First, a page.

College  |  May 11, 2020  |  Ashley Boucher

Federal Work Study Eligibility & How to Apply

What you’ll learn
  • Learn the qualifications for work study
  • Learn about the process of applying for a federal work study program

If you’re putting together a plan to pay for college, you’ve probably researched scholarships and grants, talked about the potential of federal or private student loans, and you may have thought about finding a part-time job while in college to help pay for it.

But what about work study?

The federal work study program can be a great resource for students looking to cover college expenses. The program has specific advantages over other part-time jobs, too. For example, students can typically get a job on-campus (the commute is great!), work schedules are flexible to fit around class schedules, jobs can often align with students’ specific interests and skills, and there’s an opportunity to network with faculty, staff, and other people outside of the classroom. Sounds great, right? But how can a student make it actually happen?

Federal work study eligibility

The work study program is for undergraduate, graduate, and professional students who are enrolled in school at least part-time. Eligibility for the program is based on financial need determined after completing the Free Application for Federal Student Aid (FAFSA.) A number of factors are considered, including household income, the size of your family, how many members of your family are enrolled in post-secondary education, among others.

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How to apply for work study

First things first: you have to complete the FAFSA to qualify. This is the only way (I repeat, the only way) to be eligible for work study. Some schools offer work study on a first-come first-served basis, so file the FAFSA as soon as possible on or after October 1.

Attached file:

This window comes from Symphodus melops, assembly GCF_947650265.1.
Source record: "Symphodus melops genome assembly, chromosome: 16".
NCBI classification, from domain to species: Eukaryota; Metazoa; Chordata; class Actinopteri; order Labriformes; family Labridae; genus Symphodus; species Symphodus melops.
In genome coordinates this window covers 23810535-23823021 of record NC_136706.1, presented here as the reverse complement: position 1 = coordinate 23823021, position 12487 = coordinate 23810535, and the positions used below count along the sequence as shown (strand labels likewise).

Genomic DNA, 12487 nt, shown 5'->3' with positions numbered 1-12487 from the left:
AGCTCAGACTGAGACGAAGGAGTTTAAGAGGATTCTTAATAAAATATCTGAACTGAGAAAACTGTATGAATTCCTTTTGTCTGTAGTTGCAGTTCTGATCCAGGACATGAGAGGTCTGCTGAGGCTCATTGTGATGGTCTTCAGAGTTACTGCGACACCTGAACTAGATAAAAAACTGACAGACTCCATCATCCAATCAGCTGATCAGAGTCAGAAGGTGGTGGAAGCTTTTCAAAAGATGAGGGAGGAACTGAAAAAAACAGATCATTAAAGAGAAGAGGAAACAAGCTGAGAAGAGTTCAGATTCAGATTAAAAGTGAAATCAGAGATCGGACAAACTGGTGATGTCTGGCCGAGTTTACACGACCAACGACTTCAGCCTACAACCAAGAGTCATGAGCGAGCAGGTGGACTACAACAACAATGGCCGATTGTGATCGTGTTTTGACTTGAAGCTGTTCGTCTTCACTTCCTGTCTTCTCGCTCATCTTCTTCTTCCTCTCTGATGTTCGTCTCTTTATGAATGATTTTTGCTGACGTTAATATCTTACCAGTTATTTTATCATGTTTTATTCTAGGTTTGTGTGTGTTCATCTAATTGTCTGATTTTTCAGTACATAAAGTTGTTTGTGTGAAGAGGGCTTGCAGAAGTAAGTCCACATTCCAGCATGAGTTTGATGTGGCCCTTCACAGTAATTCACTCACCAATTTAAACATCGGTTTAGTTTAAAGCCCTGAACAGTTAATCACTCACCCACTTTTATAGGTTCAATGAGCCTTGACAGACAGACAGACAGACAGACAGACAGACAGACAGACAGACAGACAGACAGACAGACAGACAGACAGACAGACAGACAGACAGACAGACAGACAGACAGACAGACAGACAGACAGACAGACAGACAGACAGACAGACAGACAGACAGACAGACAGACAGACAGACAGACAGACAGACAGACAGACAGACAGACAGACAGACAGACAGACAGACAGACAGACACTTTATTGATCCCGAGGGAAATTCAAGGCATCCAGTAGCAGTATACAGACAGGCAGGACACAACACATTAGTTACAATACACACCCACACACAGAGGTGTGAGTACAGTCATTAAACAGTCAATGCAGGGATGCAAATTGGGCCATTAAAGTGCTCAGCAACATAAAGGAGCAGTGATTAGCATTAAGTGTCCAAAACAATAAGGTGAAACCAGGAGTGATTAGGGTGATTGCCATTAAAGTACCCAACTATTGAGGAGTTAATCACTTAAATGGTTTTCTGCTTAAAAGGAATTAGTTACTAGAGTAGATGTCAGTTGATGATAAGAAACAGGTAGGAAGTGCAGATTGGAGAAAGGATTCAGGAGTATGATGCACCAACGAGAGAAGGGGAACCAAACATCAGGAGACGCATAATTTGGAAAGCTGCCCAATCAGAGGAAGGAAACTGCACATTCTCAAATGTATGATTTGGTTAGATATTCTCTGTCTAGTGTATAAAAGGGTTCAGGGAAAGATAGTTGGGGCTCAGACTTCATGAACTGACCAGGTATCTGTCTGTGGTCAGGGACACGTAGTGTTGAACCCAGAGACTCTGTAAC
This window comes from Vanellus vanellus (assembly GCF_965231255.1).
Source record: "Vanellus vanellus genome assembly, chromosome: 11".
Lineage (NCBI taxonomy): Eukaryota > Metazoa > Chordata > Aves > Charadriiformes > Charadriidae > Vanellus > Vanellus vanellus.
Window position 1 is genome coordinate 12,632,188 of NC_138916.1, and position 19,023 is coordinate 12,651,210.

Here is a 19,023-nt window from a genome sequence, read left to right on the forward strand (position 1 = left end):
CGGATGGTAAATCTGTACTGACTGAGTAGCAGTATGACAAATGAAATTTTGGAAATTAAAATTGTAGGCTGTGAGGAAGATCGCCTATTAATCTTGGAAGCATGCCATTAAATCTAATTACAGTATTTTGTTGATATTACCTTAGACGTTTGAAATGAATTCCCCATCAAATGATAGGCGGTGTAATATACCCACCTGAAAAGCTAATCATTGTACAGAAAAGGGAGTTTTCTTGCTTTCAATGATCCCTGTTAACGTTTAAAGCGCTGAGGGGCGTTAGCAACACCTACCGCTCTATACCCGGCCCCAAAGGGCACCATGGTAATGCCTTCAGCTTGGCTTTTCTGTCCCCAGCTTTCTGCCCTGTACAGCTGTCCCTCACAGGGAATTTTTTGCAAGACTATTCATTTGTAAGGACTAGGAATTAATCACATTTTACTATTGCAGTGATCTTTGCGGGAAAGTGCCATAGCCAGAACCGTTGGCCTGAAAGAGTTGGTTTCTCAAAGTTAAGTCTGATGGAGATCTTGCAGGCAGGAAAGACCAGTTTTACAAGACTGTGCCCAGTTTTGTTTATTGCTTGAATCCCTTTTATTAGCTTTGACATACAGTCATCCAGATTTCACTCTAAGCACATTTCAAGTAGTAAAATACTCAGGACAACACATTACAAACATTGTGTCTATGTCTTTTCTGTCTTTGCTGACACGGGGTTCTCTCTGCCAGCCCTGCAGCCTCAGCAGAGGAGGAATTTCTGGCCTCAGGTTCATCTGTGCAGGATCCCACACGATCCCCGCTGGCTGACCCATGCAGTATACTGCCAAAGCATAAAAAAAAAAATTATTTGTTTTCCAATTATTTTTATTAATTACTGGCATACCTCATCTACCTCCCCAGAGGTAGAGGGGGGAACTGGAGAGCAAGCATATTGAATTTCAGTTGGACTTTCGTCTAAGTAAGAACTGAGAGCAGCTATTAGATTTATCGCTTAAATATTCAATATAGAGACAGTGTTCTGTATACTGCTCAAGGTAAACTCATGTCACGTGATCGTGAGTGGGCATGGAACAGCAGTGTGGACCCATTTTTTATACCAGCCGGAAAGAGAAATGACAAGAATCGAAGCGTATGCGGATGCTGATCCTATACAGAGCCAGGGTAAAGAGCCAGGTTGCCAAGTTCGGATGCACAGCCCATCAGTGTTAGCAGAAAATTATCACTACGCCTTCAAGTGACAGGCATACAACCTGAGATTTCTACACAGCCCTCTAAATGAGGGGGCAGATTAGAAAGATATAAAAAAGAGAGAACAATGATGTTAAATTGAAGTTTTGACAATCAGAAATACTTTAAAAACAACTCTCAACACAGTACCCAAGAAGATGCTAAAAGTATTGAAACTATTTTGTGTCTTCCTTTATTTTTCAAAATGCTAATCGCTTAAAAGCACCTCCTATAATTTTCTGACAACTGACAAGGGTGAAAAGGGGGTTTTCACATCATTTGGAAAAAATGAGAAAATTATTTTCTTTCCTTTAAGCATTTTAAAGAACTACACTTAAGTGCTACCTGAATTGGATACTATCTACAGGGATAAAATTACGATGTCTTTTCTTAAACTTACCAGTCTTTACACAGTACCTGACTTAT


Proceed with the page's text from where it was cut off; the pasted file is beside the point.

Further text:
Once you’ve filed the FAFSA and you’ve been accepted to a college or university, you’ll receive a financial aid award or offer letter. This offer letter will typically outline any financial aid you are eligible for, including scholarships, grants, student loans, and work study. If you determine you’d like to accept some or all of the aid, including the work study, you’ll notify the school of your decision and what portion you’ll be accepting.

How does work study work?

Unlike scholarships and grants, this form of financial aid isn’t actually granted to students at the onset of the semester. This is where the “work” in work study comes in.

Once you start school, you should connect with your financial aid or college employment offices. They’ll probably have job banks or postings for you to look through. Typical work study jobs range from working in the school’s library, to assisting professors with research or projects, to working in the dining hall. You may also find some off-campus opportunities through partnerships hosted by the schools. Make finding a work study job a top priority once you’re on campus. Jobs will probably move quickly, and some are likely to be more popular than others.

How much does work study pay?

When you’re considering work study, it’s inevitable that you’d be wondering how much you’ll earn. Students will earn at least the current federal minimum wage, but the number of hours you’re allowed to work, and the dollar amount you’ll bring in, will depend on what’s been outlined in your financial aid offer letter. Whatever was determined and noted in the offer letter (based on your financial need and when you applied) is what you’ll be allocated for the year.

In 2019, 14% of students took advantage of work study, earning an average of $1,800.

How do I get paid?

Work study paychecks are distributed at least monthly, but sometimes more frequently, depending on the school’s process.

What do work study funds cover?

How work study paychecks are used is up to the student - but most use them for daily living expenses and supplies like books, rather than tuition. Why? Because work-study funds come in the form of paychecks (distributed on a weekly, biweekly, or monthly basis as determined by your school) during the semester, while tuition is often due at the start of the semester.

Key takeaways

  • Work study is a good program for qualifying students – and often an important piece of the paying-for-college puzzle.
  • If you’re thinking about applying for work study, plan ahead: filing the FAFSA on or close to October 1 may help you get in line for the first-come first-served form of financial aid.
  • Consider your work study a job a good way to make connections on campus while covering some of your daily living expenses.

Though it probably won’t help meet your tuition costs, it’ll give you good experience without jeopardizing your other on-campus priorities like studying and going to class.

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